3. These disturbances are not better explained by intellectual disability (intellectual developmental disorder) or global developmental delay. Intellectual disability and autism spectrum disorder frequently co-occur; to make comorbid diagnoses of autism spectrum disorder and intellectual disability, social communication should be below that expected for general developmental level.
    Note: Individuals with a well-established DSM-IV diagnosis of autistic disorder, Asperger’s disorder, or pervasive developmental disorder not otherwise specified should be given the diagnosis of autism spectrum disorder. Individuals who have marked deficits in social communication, but whose symptoms do not otherwise meet criteria for autism spectrum disorder, should be evaluated for social (pragmatic) communication disorder.

    Specify if:
    With or without accompanying intellectual impairment
    With or without accompanying language impairment


    Associated with a known medical or genetic condition or environmental factor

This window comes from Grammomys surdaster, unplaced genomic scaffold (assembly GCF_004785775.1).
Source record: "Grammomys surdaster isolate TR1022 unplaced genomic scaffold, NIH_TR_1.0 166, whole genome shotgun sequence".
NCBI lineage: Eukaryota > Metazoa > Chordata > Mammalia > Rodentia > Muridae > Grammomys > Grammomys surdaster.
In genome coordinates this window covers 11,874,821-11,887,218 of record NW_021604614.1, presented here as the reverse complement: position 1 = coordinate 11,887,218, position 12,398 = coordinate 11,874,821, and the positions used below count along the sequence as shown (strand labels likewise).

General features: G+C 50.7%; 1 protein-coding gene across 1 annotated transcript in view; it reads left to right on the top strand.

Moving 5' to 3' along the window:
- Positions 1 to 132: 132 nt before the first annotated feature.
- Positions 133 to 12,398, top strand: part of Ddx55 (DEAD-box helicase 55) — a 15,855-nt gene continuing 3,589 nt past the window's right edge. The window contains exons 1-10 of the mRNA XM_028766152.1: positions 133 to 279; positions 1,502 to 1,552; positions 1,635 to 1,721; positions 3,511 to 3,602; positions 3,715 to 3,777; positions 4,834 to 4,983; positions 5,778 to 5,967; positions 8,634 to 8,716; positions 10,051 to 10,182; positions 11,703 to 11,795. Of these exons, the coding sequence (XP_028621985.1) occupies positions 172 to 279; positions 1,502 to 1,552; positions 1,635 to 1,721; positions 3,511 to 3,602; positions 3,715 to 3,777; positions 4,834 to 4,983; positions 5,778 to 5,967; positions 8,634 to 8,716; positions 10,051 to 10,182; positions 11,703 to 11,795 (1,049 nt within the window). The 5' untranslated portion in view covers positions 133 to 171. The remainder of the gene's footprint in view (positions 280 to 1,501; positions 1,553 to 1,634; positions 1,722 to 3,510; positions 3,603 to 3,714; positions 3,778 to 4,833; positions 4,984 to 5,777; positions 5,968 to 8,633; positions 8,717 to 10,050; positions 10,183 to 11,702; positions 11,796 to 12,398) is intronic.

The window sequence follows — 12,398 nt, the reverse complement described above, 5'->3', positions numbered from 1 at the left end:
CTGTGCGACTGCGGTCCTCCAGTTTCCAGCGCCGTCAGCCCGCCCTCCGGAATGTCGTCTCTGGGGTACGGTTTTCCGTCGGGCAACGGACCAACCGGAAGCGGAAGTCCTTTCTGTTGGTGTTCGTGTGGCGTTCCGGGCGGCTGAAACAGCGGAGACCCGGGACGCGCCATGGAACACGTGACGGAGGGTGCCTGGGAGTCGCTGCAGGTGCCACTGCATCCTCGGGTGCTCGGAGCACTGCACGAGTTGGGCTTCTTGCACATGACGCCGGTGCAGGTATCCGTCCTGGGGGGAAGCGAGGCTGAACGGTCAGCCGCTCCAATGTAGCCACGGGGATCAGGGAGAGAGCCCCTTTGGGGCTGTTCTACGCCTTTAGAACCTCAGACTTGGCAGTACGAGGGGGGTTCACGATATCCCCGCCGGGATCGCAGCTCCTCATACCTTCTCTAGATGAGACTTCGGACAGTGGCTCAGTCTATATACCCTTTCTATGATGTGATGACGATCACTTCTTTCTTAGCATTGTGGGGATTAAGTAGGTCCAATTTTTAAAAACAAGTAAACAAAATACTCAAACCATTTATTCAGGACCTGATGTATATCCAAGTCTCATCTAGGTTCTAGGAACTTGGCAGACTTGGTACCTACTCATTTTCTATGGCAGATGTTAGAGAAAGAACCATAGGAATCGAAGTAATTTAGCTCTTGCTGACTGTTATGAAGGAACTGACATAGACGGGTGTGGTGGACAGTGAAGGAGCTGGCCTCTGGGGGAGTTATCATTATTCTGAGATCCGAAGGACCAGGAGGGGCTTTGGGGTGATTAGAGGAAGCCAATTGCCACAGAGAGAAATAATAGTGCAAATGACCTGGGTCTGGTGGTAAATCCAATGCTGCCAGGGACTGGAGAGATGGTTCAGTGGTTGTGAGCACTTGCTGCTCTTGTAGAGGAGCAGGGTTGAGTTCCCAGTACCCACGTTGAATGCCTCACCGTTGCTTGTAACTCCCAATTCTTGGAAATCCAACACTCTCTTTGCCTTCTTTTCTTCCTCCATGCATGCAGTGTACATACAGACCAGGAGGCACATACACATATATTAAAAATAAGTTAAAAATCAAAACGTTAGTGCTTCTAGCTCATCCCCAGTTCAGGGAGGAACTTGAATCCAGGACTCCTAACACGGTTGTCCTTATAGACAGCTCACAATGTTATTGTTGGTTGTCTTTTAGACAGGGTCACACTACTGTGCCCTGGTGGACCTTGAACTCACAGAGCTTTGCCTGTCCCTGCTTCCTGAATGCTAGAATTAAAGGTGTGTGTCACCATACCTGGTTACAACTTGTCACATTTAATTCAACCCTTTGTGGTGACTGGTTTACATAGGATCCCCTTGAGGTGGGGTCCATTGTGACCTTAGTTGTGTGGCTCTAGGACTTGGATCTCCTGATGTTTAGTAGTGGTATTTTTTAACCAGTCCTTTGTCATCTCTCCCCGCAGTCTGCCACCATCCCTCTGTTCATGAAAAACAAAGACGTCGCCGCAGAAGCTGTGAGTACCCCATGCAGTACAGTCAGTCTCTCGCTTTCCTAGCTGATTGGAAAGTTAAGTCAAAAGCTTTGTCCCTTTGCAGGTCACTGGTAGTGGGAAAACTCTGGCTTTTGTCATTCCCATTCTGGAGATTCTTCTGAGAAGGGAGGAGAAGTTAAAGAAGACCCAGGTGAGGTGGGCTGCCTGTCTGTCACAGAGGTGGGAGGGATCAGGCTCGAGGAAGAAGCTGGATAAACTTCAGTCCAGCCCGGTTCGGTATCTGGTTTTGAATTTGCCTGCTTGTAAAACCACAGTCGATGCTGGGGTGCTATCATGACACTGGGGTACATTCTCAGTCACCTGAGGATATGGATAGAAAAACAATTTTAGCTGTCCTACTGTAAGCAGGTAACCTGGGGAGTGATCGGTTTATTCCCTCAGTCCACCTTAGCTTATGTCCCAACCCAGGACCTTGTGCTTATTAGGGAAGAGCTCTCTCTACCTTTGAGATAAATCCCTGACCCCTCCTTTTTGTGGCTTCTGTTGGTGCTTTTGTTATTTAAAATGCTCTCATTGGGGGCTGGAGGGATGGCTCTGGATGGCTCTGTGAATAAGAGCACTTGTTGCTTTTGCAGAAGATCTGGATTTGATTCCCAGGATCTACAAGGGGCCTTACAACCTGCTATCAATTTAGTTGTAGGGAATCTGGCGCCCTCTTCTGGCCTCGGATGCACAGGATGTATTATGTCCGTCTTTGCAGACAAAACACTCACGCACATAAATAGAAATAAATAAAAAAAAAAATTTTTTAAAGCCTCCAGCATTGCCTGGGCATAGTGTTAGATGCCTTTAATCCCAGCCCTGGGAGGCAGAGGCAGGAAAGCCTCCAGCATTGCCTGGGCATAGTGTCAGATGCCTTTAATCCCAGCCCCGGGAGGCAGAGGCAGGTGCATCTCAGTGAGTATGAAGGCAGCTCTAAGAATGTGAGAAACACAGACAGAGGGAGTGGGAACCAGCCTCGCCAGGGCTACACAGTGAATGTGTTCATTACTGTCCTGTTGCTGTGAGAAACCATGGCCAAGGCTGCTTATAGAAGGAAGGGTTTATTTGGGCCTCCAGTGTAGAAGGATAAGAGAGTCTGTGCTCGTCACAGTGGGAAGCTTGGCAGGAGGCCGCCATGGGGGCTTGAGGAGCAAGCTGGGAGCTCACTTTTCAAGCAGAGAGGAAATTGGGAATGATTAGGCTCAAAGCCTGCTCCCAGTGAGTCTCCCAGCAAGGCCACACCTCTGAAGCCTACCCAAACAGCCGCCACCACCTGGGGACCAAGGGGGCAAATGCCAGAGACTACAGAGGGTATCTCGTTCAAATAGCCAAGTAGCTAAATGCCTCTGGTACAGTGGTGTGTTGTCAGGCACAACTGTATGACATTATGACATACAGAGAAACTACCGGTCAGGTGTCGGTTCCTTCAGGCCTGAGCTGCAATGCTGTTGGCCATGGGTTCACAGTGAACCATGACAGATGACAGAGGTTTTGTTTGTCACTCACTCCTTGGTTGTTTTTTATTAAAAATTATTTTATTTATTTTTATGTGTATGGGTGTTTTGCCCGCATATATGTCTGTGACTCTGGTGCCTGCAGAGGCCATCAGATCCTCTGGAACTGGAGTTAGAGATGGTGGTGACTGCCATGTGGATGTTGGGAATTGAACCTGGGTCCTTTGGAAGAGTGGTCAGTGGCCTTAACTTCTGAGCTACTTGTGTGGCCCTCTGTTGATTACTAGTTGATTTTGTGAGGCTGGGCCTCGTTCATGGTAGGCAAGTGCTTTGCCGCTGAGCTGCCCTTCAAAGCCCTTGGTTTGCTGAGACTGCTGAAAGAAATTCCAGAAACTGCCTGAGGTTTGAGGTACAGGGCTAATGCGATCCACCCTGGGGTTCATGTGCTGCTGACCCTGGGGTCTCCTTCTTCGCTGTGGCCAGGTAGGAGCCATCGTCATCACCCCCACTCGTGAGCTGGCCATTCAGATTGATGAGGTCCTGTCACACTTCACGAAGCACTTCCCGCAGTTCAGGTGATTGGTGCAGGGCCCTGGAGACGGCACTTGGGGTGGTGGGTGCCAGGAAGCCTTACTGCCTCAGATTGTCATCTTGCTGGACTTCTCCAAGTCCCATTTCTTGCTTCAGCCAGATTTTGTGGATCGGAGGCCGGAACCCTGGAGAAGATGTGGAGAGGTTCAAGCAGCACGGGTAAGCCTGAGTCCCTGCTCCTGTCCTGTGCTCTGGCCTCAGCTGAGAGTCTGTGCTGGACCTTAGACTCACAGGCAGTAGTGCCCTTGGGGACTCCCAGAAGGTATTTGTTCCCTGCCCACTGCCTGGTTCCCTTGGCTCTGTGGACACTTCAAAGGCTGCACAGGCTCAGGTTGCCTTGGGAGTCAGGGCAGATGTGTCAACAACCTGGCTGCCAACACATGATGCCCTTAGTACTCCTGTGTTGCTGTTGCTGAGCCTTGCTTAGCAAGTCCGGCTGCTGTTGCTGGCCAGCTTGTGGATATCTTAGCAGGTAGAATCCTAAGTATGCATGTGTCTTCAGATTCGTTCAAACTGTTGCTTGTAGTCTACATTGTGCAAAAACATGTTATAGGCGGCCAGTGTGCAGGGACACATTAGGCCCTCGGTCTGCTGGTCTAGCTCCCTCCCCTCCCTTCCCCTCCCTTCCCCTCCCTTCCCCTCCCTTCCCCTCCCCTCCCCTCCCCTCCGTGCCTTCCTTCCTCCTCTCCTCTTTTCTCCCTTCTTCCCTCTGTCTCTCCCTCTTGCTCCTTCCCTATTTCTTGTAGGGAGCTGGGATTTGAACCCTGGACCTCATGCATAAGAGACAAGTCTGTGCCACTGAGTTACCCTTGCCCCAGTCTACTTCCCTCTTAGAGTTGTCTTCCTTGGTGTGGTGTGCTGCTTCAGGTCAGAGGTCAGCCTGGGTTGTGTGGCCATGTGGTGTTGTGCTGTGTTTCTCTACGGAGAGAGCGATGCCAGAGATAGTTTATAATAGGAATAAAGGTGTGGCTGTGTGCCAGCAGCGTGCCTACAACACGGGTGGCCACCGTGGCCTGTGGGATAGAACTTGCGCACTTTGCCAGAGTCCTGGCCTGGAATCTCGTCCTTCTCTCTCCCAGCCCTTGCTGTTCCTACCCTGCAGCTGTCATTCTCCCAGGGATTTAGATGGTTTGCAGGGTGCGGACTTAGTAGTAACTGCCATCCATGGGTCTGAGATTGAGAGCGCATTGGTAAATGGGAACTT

(Coding note
    : Use additional code to identify the associated medical or genetic condition.)

    Associated with another neurodevelopmental, mental, or behavioral disorder
    (Coding note: Use additional code to identify the associated neurodevelopmental, mental, or behavioral disorder.

    With catatonia (refer to the criteria for catatonia associated with another mental disorder)
    (Coding note: Use additional code 293.89 catatonia associated with autism spectrum disorder to indicate the presence of the comorbid catatonia.)

    There is no such thing as "full-blown autism". What licensing board has certified to you go entirely against the DSM5? Wikipedia is a crappy source.

    "Asperger's" is obsolete. The term should be banished.
     
  17. Larnievc

    Larnievc Well-Known Member

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    Correct.
     
  18. Larnievc

    Larnievc Well-Known Member

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    Accurate criteria
     
  19. nonaeroterraqueous

    nonaeroterraqueous Nonexistent Member

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    It is accurate. It is psychological, and it is a disorder. It was put in a broad category for all things psychological and disordered.
     
  20. ChristianForCats

    ChristianForCats Christ is born!

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    No, it is not obsolete, as you can see here with CF posters calling themselve Aspies. Medical professionsls recognize it as an autism spectrum disorder - one of several. Because of this, it is often called ASD.